Here Are the 10 Most Expensive Works Sold at Auction in 2023—and Why They Fetched the Prices They Did

Despite talk of a softening market, multiple records were set during this year.

Sotheby's Modern Evening auction in New York on November 13, 2023. Image courtesy Sotheby's.

The bar for auctions was set extremely high in 2022, especially considering that in the evening auction of the collection of the late Paul Allen, a stunning five works took $100 million… each. This time around, that lofty nine-figure mark was only surpassed once in the marquee auctions—a telling indicator of the changing landscape at the very top of the market. Prices were still healthy but collectors were notably selective amid the uncertain global economic backdrop.

Of the ten highest lots of the year, eight were sold at New York auctions, two were in London. And while Picasso was by far the highest seller with a single portrait hauling in $139.4 million, Austrian painter Gustav Klimt had two paintings land in the top lots—a seascape and a portrait that pulled in a cumulative $138.4 million.

Read on for a list of the most expensive lots of the year.

 

 

1. Pablo Picasso, Femme à la montre (1932)

Pablo Picasso’s Femme à la montre (1932) at Sotheby's. Photo by Tristan Fewings/Getty Images for Sotheby's.

Pablo Picasso’s Femme à la montre (1932) at Sotheby’s. Photo by Tristan Fewings/Getty Images for Sotheby’s.

Estimate: $120 million

Sale Price: $139.4 million

Where & When: Sotheby’s New York, November 8, 2023

What to Know: The star lot of the year was Picasso’s painting of his lover, Marie-Thérèse Walter, which was the crown jewel of the collection of the late Emily Fisher Landau. The artwork was hammered down at $121 million at Sotheby’s New York’s sale dedicated to the admired collector and patron, who was a longtime member of the board of the Whitney Museum of American Art and had her own private museum. She reportedly kept the Picasso on her mantle. The painting depicts Walter, known as Picasso’s “golden muse,” and was created soon after the end of the secrecy around their affair. The pair first met in 1927 outside the Galeries Lafayette in Paris when Walter was just 17 years old and Picasso, then 45, was still married to the Ukrainian dancer Olga Khokhlova, the mother of his son Paulo.

Including fees, the painting brought the house $139.4 million, which accounted for about 34 percent of the auction’s total sales value—a welcome boost for the highly anticipated sale, which was one of the most successful in an otherwise limp season.

 

2. Gustav Klimt, Dame mit fächer (Lady with a Fan) (ca. 1917–18)

Gustav Klimt, Dame mit Fächer (Lady with a Fan) (1917-18). Courtesy of Sotheby's London.

Gustav Klimt, Dame mit Fächer (Lady with a Fan) (1917-18). Courtesy of Sotheby’s London.

Estimate: In excess of £65 million ($82.4 million)

Sale Price: £85.3 million ($108.4 million)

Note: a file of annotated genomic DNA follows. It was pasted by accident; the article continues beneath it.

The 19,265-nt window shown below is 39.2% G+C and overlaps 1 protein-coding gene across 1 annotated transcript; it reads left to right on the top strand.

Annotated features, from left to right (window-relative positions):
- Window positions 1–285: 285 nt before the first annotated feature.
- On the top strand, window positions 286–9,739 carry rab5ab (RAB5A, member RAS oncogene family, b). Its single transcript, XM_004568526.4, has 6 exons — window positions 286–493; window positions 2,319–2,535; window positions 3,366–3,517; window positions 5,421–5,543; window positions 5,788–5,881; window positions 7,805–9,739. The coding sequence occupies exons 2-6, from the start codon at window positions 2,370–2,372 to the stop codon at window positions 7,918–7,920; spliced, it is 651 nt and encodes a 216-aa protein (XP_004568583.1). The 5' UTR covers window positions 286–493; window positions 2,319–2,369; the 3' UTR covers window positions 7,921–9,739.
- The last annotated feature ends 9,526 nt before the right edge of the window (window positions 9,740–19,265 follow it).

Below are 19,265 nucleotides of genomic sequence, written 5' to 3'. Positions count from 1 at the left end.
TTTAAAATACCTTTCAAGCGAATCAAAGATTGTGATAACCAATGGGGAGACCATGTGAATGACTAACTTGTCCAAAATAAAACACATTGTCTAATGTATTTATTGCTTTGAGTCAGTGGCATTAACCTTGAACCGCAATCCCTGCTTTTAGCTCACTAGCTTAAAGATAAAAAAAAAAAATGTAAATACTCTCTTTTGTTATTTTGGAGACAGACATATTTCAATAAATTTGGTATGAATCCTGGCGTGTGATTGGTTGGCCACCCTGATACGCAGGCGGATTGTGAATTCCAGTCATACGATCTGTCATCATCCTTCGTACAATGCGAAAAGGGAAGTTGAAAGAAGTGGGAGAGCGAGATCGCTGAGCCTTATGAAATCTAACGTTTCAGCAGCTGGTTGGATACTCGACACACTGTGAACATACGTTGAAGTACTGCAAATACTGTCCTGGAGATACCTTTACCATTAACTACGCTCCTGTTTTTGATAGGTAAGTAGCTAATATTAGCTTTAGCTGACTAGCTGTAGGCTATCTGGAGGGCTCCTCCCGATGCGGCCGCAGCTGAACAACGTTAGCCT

Where & When: Sotheby’s London, June 27, 2023

What to Know: Gustav Klimt’s final portrait—it was still on the easel in the artist’s studio when he died in 1918—set a record for the most expensive work of art ever auctioned in Europe when it sold for a premium-inclusive £85.3 million  ($108.4 million) at Sotheby’s Modern and Contemporary Evening Sale in London in June.

The artwork carried an estimate “in excess of £65 million,” so was queued up to easily smash the record, which dated to 2010, when Alberto Giacometti’s sculpture Walking Man sold at for £65 million ($104.3 million), also at Sotheby’s London. When Klimt’s canvas was hammered at £74 million following a ten-minute bidding war, and the auctioneer declared the record broken, the sales room erupted in applause.

Dame mit Fächer is also the most expensive Klimt ever sold at auction, surpassing the $104.6 million achieved for Birch Forest at Christie’s sale of the Paul Allen collection in 2022. The last time it hit the block, in 1994, it had also set a new high-water mark for the artist, with a $11.6 million sales price at Sotheby’s New York.

 

3. Claude Monet, Le bassin aux Nymphéas (ca. 1917–19)

Claude Monet, <i>Le bassin aux nymphéas</i> (ca 1917-1919). Image courtesy Christie's.

Claude Monet, Le bassin aux nymphéas (ca 1917-1919). Image courtesy Christie’s.

Estimate: In the region of $65 million

Sale Price: $74 million

Where & When: Christie’s New York, November 9, 2023

What to Know: This imposing Monet canvas, which was the star lot of Christie’s fall season, was hung in the center of the house’s exhibition space in New York before the sale against a two-story black backdrop, where it absolutely could not be missed. The house’s 20th Century Evening Sale, the last in New York with veteran auctioneer Jussi Pylkkänen at the rostrum, saw the Monet hammer for $64 million ($74 million after fees) and Pylkkänen exit the stage to a standing ovation.

 

4. Jean-Michel Basquiat, El Gran Spectaculo (The Nile) (1983)

Jean-Michel Basquiat, El Gran Espectaculo (The Nile) (1983). Estimate on request; in the region of $45 million. Courtesy Christie's Images Ltd 2023.

Jean-Michel Basquiat, El Gran Espectaculo (The Nile) (1983). Estimate on request; in the region of $45 million. Courtesy Christie’s Images Ltd 2023.

Estimate: In the region of $45 million

Sale Price: $67 million

Where & When: Christie’s New York, May 15, 2023

What to Know: The early Basquiat was the belle of the ball at Christie’s in May when it sold for $67.1 million including fees on a $45 million (unpublished) estimate. Painted when the artist was just 22 years old, the massive work was the object of lively bidding, including by mega-dealer Larry Gagosian, although he eventually lost out on El Gran Espactaculo, which hammered for $58 million. It now ranks as the fourth-most expensive Basquiat painting sold at auction.